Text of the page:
the fate of all that came home and be a beggar. No I will die here unless things
change my mind more than they doe now. This is, My dear Eleanor, a Serious
Subject to dwell uppon.
I am now here alone away in Cal. And I have no friends, but Strangers to give
me any consolation but I probably Shall doe as well as I have done before. When
I have bin sick heretofore, I had no friend to give me any aid. I had to allways
[to] depend on Strangers. And as Yet I have never needed but Your Sweet will and
Still I Shall have to trust to providence for the futere. I think he will direct
all things aright.
I think of that Lovely Child of ours and often look at his and Your likeness.
It now lies before me on the table and I often anticipate the pleasure that he
May be to us both.
You Say that You did not se[e] Tindall, but You heard that he would not Risk
Sending Lumber here to Me in California. Well he need not doe it if he dos not
wish to. I gess that I am not quite broke Yet. He also Says that people have a
bad name here in California & He wants Security for his Risk. Perhaps that's
all wright. All I can Say, he can Keep his Lumber and Sell it at home if he
likes for $10.00 per thousand, if he had it here it would be worth $350.00 per
thousand. So it is some difference aint it. I am no Ensurance office to ensure
Ships around the Horn. I am glad to hear that men are getting Rich faster in
Fremont than in California. If I cant make a Raise here Soon I will come home
then & try that old famous city once more.
Now to business matters:
I have perused your business matters with Lady Pearse. Yo[u] Say She is a
hard case & so Doe I. But You have in My candid oppinion have done the thing
up Brown with hir and better perhaps than I could have done. But I am perfectly
well Sattisfied in the whole matter concerning it. I am Glad you have held onto
the lot and not let hir have it back as some person wished to get it.
I am happy to Hear that the Misses Russles both ar[e] accomodating & let
you have the Mony to pay Hir. I will send the amount Just as Soon as I Can take
that much out of the Mines. I would of Sent it now but the Water in the River
has bin two high on the Lane [?]to work dirt Ever Since Wm. C. left. We can
commence in a day or two and Soon take out that much. I [?]Some talk of Selling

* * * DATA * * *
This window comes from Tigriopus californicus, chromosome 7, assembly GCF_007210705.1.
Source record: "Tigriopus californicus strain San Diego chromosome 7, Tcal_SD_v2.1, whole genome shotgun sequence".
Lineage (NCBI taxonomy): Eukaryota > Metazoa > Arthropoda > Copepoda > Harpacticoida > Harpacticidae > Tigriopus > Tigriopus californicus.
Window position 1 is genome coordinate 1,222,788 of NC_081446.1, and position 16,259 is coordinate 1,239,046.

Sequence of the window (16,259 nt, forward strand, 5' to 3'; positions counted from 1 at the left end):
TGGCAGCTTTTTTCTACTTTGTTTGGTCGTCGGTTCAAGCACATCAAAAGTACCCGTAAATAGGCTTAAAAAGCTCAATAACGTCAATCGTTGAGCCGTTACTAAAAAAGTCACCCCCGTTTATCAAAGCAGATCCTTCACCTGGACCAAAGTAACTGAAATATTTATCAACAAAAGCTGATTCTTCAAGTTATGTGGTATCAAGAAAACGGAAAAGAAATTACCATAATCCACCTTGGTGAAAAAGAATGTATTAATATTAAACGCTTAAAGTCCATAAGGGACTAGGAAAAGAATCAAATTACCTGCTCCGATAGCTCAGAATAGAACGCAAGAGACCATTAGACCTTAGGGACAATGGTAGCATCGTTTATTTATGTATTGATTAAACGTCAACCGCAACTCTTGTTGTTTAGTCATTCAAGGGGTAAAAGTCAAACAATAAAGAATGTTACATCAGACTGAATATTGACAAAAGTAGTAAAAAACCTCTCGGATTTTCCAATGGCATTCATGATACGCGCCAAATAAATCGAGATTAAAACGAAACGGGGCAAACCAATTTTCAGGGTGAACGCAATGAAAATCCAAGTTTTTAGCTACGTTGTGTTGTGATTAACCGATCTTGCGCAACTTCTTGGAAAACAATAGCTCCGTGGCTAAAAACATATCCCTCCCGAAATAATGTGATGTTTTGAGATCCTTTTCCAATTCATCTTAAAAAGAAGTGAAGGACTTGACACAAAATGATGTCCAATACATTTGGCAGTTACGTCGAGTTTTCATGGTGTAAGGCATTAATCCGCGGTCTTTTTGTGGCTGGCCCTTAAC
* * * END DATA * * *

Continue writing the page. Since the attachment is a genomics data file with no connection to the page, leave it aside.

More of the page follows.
out My Share of the claim here. I have here $500.00 dollars now offered. I will
know in a few days whether it is best to take it or not
Tell the Mrs. Russles both I will Send the Mony in a Short time. As Soon as
the water gets down then it will come along with the Interest two. So My dear,
don't You be afraid. Everything I hope will work for Good
Friday Morning and I am well as usual. It is now Raining hard and has Rained
from three oclock Yesterday afternoon & we have worked this week only one
and one half days. We did not took up Gold last night. It Rained So hard
everyday. It pa[id]d $7.20 cts per day to the man. It does not look much like
doing anything to day. I hope it will be [f]air weather Soon. It is much needed
I have nothing of interest to day to write to You. Hoping You will enjoy Your
Self Much more than Usual. I will now come to a close
Ever Remaining Yours Truly
R. H. Caldwell
Eleanor Caldwell, C. A. Caldwell, & Amanda Lary
I have Seen J. M. Smith a few days ago at Slate bar. He was busy working out
Gold & he was well. He told me that P. J. Norton was over. He is still at
Beals Bar. It is Said that he has a fine prospect for Gold there this Season. As
for any of the others of our Fremonters, I have not heard Except Mr. Clark &
Gasser [?] that I write in my former Letter. Since that I have not Heard now I
will come to close by saying [to] all my friends in Fremont city and up the
county. My best wishes &tc. I have Some room Yet. But I don't [k]now of
anything that would interest You in the least. In Your next Just answer if You
got those drafts or not.